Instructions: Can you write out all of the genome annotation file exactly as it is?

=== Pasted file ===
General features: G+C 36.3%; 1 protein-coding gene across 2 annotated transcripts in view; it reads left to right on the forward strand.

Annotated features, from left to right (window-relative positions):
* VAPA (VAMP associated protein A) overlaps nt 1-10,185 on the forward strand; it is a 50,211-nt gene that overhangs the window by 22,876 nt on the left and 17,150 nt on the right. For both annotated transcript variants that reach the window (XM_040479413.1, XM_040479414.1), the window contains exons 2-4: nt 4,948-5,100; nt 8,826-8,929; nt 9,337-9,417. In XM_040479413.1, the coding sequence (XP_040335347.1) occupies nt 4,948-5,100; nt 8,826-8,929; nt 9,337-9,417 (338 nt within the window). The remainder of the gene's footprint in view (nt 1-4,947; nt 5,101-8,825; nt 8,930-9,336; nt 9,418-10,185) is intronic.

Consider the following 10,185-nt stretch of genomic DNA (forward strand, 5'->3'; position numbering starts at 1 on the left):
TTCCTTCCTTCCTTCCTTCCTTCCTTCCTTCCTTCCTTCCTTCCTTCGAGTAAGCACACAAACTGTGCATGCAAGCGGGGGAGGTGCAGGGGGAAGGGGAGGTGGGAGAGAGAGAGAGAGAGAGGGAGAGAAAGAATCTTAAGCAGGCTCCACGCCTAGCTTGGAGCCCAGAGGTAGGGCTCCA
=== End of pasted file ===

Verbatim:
General features: G+C 36.3%; 1 protein-coding gene across 2 annotated transcripts in view; it reads left to right on the forward strand.

Annotated features, from left to right (window-relative positions):
* VAPA (VAMP associated protein A) overlaps nt 1-10,185 on the forward strand; it is a 50,211-nt gene that overhangs the window by 22,876 nt on the left and 17,150 nt on the right. For both annotated transcript variants that reach the window (XM_040479413.1, XM_040479414.1), the window contains exons 2-4: nt 4,948-5,100; nt 8,826-8,929; nt 9,337-9,417. In XM_040479413.1, the coding sequence (XP_040335347.1) occupies nt 4,948-5,100; nt 8,826-8,929; nt 9,337-9,417 (338 nt within the window). The remainder of the gene's footprint in view (nt 1-4,947; nt 5,101-8,825; nt 8,930-9,336; nt 9,418-10,185) is intronic.

Consider the following 10,185-nt stretch of genomic DNA (forward strand, 5'->3'; position numbering starts at 1 on the left):
TTCCTTCCTTCCTTCCTTCCTTCCTTCCTTCCTTCCTTCCTTCCTTCGAGTAAGCACACAAACTGTGCATGCAAGCGGGGGAGGTGCAGGGGGAAGGGGAGGTGGGAGAGAGAGAGAGAGAGAGGGAGAGAAAGAATCTTAAGCAGGCTCCACGCCTAGCTTGGAGCCCAGAGGTAGGGCTCCA